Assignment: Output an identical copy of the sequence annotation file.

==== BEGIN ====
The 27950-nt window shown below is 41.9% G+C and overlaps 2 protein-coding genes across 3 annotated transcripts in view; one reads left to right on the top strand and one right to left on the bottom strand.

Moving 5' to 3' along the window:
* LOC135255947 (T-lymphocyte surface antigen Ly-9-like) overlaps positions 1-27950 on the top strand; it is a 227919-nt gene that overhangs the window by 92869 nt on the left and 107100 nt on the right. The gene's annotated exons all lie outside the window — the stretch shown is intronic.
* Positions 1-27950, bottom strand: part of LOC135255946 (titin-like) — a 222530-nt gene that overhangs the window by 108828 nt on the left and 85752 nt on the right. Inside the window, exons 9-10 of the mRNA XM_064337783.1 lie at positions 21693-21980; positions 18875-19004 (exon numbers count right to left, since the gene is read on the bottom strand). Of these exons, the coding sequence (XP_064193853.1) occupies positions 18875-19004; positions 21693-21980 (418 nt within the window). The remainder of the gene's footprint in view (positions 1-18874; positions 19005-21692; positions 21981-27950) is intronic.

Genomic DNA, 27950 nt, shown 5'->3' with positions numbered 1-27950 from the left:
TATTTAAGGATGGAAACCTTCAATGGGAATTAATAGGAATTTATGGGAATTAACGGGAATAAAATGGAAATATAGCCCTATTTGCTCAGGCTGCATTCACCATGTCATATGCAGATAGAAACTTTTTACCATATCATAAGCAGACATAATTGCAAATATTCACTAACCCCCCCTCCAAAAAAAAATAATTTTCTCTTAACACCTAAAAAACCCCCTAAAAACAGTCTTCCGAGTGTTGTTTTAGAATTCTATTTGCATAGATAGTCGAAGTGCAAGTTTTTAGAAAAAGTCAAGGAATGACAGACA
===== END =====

The 27950-nt window shown below is 41.9% G+C and overlaps 2 protein-coding genes across 3 annotated transcripts in view; one reads left to right on the top strand and one right to left on the bottom strand.

Moving 5' to 3' along the window:
* LOC135255947 (T-lymphocyte surface antigen Ly-9-like) overlaps positions 1-27950 on the top strand; it is a 227919-nt gene that overhangs the window by 92869 nt on the left and 107100 nt on the right. The gene's annotated exons all lie outside the window — the stretch shown is intronic.
* Positions 1-27950, bottom strand: part of LOC135255946 (titin-like) — a 222530-nt gene that overhangs the window by 108828 nt on the left and 85752 nt on the right. Inside the window, exons 9-10 of the mRNA XM_064337783.1 lie at positions 21693-21980; positions 18875-19004 (exon numbers count right to left, since the gene is read on the bottom strand). Of these exons, the coding sequence (XP_064193853.1) occupies positions 18875-19004; positions 21693-21980 (418 nt within the window). The remainder of the gene's footprint in view (positions 1-18874; positions 19005-21692; positions 21981-27950) is intronic.

Genomic DNA, 27950 nt, shown 5'->3' with positions numbered 1-27950 from the left:
TATTTAAGGATGGAAACCTTCAATGGGAATTAATAGGAATTTATGGGAATTAACGGGAATAAAATGGAAATATAGCCCTATTTGCTCAGGCTGCATTCACCATGTCATATGCAGATAGAAACTTTTTACCATATCATAAGCAGACATAATTGCAAATATTCACTAACCCCCCCTCCAAAAAAAAATAATTTTCTCTTAACACCTAAAAAACCCCCTAAAAACAGTCTTCCGAGTGTTGTTTTAGAATTCTATTTGCATAGATAGTCGAAGTGCAAGTTTTTAGAAAAAGTCAAGGAATGACAGACA